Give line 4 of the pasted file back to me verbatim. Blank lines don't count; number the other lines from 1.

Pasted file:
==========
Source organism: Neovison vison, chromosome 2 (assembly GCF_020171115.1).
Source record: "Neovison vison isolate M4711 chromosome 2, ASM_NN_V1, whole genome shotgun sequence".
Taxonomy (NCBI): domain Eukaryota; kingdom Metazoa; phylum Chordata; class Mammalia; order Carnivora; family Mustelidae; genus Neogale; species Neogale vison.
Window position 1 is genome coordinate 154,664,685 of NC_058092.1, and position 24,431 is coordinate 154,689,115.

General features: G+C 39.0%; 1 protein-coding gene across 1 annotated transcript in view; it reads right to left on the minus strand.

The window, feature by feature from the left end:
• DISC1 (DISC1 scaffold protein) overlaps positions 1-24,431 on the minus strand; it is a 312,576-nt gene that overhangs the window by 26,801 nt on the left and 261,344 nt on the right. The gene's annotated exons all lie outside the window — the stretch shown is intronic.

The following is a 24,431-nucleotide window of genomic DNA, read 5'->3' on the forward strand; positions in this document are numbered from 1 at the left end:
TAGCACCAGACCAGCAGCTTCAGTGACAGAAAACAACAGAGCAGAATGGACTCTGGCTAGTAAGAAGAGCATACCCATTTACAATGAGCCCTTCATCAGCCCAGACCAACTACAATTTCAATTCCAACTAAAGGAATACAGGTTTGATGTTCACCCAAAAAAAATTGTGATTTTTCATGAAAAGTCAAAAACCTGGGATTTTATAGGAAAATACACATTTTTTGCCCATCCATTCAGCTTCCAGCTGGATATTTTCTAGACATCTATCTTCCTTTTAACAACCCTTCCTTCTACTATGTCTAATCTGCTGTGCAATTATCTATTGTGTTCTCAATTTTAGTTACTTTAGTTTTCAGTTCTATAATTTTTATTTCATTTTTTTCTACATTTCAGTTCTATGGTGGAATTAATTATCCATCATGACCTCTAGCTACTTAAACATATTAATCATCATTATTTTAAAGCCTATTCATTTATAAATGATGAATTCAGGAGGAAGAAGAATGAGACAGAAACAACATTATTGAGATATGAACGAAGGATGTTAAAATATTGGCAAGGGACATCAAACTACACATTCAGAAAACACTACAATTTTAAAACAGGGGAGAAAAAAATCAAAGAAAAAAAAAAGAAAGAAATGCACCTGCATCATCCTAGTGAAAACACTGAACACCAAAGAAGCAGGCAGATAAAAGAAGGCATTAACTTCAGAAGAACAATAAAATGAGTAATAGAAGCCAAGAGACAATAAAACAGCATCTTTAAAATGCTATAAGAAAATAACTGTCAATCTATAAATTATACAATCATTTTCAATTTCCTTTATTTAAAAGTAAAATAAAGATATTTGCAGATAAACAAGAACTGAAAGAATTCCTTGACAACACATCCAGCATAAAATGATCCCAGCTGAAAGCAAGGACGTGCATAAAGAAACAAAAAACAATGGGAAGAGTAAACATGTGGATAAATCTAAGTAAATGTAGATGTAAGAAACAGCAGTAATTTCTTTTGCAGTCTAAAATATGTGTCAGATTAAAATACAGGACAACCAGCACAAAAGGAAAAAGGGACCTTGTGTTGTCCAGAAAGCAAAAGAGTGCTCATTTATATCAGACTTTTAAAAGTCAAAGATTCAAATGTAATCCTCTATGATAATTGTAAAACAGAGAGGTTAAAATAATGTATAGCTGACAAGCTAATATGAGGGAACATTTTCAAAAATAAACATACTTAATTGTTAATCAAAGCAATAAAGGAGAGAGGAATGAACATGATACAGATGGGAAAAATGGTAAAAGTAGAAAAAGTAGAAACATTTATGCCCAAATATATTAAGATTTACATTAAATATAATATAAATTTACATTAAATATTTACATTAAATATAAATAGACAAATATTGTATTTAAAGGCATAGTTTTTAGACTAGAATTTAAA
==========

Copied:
Window position 1 is genome coordinate 154,664,685 of NC_058092.1, and position 24,431 is coordinate 154,689,115.